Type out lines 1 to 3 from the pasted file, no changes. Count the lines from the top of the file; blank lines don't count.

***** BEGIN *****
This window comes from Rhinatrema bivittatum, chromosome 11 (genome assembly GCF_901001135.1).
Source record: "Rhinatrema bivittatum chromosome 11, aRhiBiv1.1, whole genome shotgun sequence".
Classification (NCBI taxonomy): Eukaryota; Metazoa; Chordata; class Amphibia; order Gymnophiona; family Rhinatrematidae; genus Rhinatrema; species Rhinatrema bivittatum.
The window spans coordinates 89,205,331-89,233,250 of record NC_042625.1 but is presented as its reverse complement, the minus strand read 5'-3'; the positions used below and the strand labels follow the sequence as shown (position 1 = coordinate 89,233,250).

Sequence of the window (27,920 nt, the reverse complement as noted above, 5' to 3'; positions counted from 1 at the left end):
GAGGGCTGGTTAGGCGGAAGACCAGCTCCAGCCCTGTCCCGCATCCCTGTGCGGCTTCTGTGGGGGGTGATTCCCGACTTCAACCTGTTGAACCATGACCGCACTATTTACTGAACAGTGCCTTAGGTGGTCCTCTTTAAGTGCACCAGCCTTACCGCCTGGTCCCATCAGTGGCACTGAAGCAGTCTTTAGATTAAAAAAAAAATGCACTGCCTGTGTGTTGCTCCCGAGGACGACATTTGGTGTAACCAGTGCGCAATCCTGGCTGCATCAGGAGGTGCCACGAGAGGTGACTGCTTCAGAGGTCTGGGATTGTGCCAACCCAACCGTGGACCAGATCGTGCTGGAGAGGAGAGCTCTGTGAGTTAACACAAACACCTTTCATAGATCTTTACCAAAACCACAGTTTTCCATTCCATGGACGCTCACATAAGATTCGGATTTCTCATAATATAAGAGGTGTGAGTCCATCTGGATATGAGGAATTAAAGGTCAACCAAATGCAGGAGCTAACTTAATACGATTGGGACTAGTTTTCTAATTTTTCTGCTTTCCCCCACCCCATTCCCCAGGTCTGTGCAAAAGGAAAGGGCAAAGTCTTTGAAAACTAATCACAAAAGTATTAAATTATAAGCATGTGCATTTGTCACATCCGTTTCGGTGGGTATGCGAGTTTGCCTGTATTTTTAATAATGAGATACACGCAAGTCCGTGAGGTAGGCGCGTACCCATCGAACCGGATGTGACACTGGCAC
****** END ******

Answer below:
This window comes from Rhinatrema bivittatum, chromosome 11 (genome assembly GCF_901001135.1).
Source record: "Rhinatrema bivittatum chromosome 11, aRhiBiv1.1, whole genome shotgun sequence".
Classification (NCBI taxonomy): Eukaryota; Metazoa; Chordata; class Amphibia; order Gymnophiona; family Rhinatrematidae; genus Rhinatrema; species Rhinatrema bivittatum.